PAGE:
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Thursday, May 23, 2024

COP26 must put an end to empty words

"Stop the blah blah blah, as Greta Thunberg said."

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When their representatives affixed their signatures to the Climate Change Accord in Paris in 2015, the peoples of the great majority of the world’s 192 states and territories probably thought that the decisive step had been taken toward getting the entire international community behind a massive collective drive to end global warming. After all, the world’s leading carbon dioxide (CO2) emitters – U.S. and China – had signed the Accord and made substantial, timeline commitments to reduce CO2 emissions.

But today, six years after the Paris signing ceremony, there is increasing concern among scientists and climate-change advocates that the global warming target set in Paris – a maximum 1.5 degrees Celsius increase by 2030 over the pre-Industrial Age average temperature – will not be met. This concern has triggered a growing number of protest actions across the globe. The latest, and best-publicized, was a meeting in Rome of international youth activists at which the main speaker was the renowned Swedish teenager Greta Thunberg. 

In the speeches that she has made over the years the youthful Swede has never minced her words; In the Rome meeting she did even less word-mincing. In what doubtless will come to be known as her Blah Blah Blah Speech, Greta Thunberg said that many world leaders attend world conferences and deliver eloquent speeches that turn out to be just blah blah blah. The Rome audience loved her speech; the international media lapped it up because of its sock-it-to-them quality.

The principal target of Ms. Thunberg’s address to the meeting was COP (Conference of the Parties) 26, which will take place in Glasgow, Scotland in early November. Her message to the participants in COP26 was brief and unmistakable: Stop engaging in blah blah blah and fulfill your commitments.

Greta Thunberg and her youthful co-advocates are right in protesting strongly and steadfastly the pace of world – and especially developed-world – progress toward meeting the challenge of global warming. Extensive production and use of fossil fuels and coal continue in most of the leading industrial countries, including the U.S. and China, the world’s largest economies. Recently, the Chinese government, fearful that the rebound of the Chinese economy might be hurt by power shortages, approved an increase in the allowable production of coal. And last week the president of COP26 drew attention to the stark fact that most of the rest of the G-20 countries, including Brazil, Australia and India, still have not made firm commitments on carbon-emissions reduction. The G-20 countries account for close to 70 percent world GDP (gross domestic product).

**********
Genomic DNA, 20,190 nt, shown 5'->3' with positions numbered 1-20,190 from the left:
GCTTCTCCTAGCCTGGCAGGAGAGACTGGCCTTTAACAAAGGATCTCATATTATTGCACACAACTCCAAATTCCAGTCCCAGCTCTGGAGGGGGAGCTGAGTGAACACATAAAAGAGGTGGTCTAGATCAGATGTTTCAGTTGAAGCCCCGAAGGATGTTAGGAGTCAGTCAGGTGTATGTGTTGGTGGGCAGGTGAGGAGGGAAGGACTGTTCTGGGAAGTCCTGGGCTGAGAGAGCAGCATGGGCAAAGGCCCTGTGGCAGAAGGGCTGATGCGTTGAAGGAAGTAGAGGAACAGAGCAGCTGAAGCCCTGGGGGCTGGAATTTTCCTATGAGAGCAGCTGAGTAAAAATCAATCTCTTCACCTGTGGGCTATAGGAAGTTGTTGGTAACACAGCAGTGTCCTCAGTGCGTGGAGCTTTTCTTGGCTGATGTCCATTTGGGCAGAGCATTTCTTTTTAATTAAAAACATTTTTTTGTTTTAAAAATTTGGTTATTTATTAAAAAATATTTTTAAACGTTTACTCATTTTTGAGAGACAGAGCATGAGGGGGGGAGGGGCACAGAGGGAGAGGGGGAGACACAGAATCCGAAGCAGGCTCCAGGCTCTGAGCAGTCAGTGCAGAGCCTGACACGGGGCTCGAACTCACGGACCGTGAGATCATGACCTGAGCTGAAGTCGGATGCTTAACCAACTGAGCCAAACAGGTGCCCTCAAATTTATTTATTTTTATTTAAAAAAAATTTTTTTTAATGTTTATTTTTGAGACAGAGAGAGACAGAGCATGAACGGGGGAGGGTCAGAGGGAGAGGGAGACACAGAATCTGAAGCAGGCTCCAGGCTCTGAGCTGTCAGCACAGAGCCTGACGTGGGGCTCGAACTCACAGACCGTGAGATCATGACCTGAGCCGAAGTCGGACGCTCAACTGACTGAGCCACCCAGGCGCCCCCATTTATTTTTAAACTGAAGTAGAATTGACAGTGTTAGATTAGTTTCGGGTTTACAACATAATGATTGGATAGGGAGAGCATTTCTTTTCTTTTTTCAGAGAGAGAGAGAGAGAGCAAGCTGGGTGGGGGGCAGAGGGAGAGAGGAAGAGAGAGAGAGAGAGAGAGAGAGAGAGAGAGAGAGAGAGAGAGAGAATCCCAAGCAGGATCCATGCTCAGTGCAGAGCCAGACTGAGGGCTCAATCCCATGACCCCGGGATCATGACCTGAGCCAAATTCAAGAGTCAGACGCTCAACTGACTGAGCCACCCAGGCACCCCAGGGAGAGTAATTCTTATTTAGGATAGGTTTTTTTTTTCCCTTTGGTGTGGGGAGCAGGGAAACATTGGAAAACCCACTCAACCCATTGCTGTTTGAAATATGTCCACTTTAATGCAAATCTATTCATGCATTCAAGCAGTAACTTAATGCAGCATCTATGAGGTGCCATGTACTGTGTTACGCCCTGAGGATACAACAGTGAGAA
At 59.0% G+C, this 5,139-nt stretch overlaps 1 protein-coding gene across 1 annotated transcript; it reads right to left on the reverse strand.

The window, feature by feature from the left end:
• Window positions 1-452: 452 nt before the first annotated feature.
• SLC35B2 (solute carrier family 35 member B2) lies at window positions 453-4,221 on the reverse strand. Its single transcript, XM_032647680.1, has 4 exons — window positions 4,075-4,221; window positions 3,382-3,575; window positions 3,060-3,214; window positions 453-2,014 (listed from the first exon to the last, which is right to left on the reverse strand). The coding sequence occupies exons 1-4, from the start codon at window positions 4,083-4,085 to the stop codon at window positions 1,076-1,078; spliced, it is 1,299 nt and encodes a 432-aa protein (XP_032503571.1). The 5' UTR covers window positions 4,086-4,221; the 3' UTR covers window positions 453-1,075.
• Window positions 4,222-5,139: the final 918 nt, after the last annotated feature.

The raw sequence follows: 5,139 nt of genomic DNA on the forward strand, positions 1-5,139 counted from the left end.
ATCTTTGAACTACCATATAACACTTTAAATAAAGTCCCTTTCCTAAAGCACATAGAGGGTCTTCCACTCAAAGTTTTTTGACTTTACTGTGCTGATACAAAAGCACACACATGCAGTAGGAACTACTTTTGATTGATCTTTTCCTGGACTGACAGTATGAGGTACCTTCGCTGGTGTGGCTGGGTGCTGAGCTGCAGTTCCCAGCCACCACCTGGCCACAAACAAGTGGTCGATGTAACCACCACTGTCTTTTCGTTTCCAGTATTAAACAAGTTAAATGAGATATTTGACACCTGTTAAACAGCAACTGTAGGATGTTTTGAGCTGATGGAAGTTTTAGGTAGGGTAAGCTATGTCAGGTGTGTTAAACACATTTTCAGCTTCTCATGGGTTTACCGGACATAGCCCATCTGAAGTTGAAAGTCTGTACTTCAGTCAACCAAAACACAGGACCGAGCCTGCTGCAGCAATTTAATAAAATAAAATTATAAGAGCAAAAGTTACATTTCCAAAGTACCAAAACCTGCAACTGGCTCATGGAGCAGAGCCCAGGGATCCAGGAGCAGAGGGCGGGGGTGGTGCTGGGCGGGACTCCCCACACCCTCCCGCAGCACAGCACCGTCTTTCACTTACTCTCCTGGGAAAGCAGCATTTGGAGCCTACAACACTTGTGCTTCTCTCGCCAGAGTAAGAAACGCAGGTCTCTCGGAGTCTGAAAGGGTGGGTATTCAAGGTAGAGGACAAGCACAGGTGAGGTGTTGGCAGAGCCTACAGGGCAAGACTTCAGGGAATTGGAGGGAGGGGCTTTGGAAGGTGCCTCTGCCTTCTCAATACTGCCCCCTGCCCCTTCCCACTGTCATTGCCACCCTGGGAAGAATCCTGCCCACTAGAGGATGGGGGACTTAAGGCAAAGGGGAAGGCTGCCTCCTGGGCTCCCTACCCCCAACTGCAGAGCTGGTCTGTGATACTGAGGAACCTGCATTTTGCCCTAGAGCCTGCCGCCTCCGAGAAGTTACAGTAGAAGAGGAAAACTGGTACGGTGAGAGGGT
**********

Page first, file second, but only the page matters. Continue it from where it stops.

This is not to say that little progress has been made toward trying to meet the 1.5 degrees Celsius target. In fact, a significant amount of progress has been recorded during the last six years – in the production of RE (renewable energy), in the stepped-up manufacture of electric cars, in the more intensive search for and dissemination of energy resources, in more energy-efficient design of infrastructure, etc. But much more needs to be done in Glasgow and afterward.

Notice also should be taken of the fact that all the international financial institutions have pledged to stop providing financing for coal plants. Ms. Thunberg and her allies should start agitating for all private financial institutions to also stop financing coal plants.

A major achievement of COP26 would be getting the G-20 countries to lay down commitments – with timelines – for ending their production, export, and use of coal. With its position as one of the world’s leading coal producers, positive action by Australia will be a further major take-away from COP26.

As Greta Thunberg said in her charming manner, the world’s leaders should, in Glasgow, stop engaging in blah blah blah and start putting their money where their mouths are.

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